PROBATE

This is one of the areas of the law that can get very confusing and overwhelming - primarily because people often face it after losing a loved one. Probate is not good - and it is not bad - it just is what it is. It helps to understand how it fits into the world of estate planning if we:

  1. Understand what probate actually means;

  2. Understand what is in the probate estate; and

  3. Understand the difference between formal and informal probate.

First, Probate is a process governed by the local judicial authority to wrap up the final affairs of someone who has died. The word Probate comes from Latin roots and means “To Prove” - thus, the process is used to help “prove” and answer a few key questions: Who gets what? When do they get it? How do they get it? Here is a very basic example. Lets say Jack owns a home - his name is on the deed - then, sadly, Jack dies. Who gets the house? When do they get it? How do they get it? If the home was in a trust or had a beneficiary deed it is quite possible it is not a probatable asset and therefore would not need to go through the court process.

But lets say the house wasn’t in a trust and there was no beneficiary deed. Lets also assume Jack was the only person named on the deed. This home would then fall into Jack’s probatable estate. Generally, assets that do not have a beneficiary listed, or are not titled in the name of a trust, or that do not have certain types of joint ownership will end up in this pot of probatable assets. Thus, one of the key components of the probate process is identifying and gathering the assets that belong in the probate estate versus those that have passed via trust or beneficiary designation.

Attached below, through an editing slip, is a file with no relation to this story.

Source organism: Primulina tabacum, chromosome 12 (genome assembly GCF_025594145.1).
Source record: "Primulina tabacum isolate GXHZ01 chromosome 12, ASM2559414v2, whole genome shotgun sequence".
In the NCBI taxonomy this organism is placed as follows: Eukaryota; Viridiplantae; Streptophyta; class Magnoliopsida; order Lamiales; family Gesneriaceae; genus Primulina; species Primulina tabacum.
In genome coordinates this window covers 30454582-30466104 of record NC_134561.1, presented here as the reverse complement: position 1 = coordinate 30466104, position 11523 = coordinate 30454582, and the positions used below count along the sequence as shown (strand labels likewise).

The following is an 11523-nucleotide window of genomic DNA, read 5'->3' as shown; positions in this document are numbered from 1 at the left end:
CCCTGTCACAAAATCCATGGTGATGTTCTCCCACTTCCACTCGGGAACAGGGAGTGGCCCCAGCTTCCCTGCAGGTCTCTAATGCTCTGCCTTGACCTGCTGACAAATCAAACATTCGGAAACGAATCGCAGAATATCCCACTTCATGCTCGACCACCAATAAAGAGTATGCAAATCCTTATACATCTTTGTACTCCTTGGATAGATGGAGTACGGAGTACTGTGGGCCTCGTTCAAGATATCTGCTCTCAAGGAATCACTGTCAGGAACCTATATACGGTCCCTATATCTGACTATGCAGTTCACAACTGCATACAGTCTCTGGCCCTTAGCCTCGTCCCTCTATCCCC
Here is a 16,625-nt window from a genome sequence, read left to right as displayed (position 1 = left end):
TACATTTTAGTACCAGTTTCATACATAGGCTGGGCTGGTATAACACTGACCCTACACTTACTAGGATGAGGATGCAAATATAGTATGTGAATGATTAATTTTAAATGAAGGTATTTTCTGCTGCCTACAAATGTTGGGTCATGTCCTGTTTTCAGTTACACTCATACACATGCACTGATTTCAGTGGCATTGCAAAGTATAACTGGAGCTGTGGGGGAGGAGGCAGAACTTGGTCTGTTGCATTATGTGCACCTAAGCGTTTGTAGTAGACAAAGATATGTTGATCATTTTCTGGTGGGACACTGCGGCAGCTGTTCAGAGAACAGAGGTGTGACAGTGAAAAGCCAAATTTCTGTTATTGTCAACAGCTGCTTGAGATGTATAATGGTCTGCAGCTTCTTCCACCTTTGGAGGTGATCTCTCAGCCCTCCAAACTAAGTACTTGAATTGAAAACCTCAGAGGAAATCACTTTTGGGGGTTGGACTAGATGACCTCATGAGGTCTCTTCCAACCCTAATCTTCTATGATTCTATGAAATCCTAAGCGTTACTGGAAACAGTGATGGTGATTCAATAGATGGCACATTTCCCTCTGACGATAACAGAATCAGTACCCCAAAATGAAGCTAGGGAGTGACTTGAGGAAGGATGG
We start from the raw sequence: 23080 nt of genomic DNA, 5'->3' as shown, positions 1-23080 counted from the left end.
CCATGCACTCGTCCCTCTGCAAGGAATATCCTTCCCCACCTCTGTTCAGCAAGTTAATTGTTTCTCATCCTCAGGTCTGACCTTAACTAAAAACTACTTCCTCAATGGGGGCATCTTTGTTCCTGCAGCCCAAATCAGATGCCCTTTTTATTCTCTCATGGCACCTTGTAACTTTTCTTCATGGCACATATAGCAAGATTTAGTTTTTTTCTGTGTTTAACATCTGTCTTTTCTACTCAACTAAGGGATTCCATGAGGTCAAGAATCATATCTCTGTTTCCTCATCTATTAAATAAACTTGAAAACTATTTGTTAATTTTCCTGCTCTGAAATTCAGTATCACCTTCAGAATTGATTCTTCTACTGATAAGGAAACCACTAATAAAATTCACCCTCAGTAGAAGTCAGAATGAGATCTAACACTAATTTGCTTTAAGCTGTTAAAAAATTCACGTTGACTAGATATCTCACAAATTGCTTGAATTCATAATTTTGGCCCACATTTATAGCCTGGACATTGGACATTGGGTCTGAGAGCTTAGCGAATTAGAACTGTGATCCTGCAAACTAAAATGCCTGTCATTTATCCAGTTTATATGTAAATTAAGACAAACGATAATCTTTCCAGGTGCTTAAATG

Last, it helps to understand some of the basic mechanics behind the probate process. One of the first things that will be determined is if the case can be expedited and move quickly (quickly = 6 months minimum) through the informal probate process or whether the formal process will be required. In Maricopa county, the Superior court lists three requirements in order for the case to be considered for the informal process (Click here to see the county website):

  1. An original will can be presented;

  2. The will is not being contested; and

  3. None of the heirs listed in the will are being contested.

If these criteria are not met, then the case will need to go the formal route and a judge or commissioner will then be involved in the affairs of the estate. If this is all overwhelming - and it generally is - perhaps it is time to seek the help of an attorney who can help you navigate through the waters of probate.